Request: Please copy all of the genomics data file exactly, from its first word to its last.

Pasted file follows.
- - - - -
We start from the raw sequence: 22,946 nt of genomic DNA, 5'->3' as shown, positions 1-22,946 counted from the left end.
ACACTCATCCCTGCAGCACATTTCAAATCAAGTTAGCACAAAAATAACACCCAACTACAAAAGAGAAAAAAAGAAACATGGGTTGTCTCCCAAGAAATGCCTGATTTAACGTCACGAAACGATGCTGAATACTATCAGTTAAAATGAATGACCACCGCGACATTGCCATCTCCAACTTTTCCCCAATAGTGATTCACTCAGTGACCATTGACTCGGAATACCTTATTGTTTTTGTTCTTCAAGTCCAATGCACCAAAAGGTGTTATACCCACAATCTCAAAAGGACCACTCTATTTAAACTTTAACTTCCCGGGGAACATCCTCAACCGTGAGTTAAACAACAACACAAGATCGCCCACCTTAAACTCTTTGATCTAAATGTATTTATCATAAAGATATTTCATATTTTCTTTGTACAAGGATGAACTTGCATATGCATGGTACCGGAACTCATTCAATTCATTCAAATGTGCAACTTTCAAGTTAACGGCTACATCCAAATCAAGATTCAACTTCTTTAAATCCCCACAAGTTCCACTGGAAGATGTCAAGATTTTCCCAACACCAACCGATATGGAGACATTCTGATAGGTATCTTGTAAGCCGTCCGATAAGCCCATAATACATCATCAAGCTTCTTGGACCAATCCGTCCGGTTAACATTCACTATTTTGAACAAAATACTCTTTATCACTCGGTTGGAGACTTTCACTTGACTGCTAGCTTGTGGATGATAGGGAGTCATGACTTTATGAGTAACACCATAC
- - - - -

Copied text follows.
We start from the raw sequence: 22,946 nt of genomic DNA, 5'->3' as shown, positions 1-22,946 counted from the left end.
ACACTCATCCCTGCAGCACATTTCAAATCAAGTTAGCACAAAAATAACACCCAACTACAAAAGAGAAAAAAAGAAACATGGGTTGTCTCCCAAGAAATGCCTGATTTAACGTCACGAAACGATGCTGAATACTATCAGTTAAAATGAATGACCACCGCGACATTGCCATCTCCAACTTTTCCCCAATAGTGATTCACTCAGTGACCATTGACTCGGAATACCTTATTGTTTTTGTTCTTCAAGTCCAATGCACCAAAAGGTGTTATACCCACAATCTCAAAAGGACCACTCTATTTAAACTTTAACTTCCCGGGGAACATCCTCAACCGTGAGTTAAACAACAACACAAGATCGCCCACCTTAAACTCTTTGATCTAAATGTATTTATCATAAAGATATTTCATATTTTCTTTGTACAAGGATGAACTTGCATATGCATGGTACCGGAACTCATTCAATTCATTCAAATGTGCAACTTTCAAGTTAACGGCTACATCCAAATCAAGATTCAACTTCTTTAAATCCCCACAAGTTCCACTGGAAGATGTCAAGATTTTCCCAACACCAACCGATATGGAGACATTCTGATAGGTATCTTGTAAGCCGTCCGATAAGCCCATAATACATCATCAAGCTTCTTGGACCAATCCGTCCGGTTAACATTCACTATTTTGAACAAAATACTCTTTATCACTCGGTTGGAGACTTTCACTTGACTGCTAGCTTGTGGATGATAGGGAGTCATGACTTTATGAGTAACACCATAC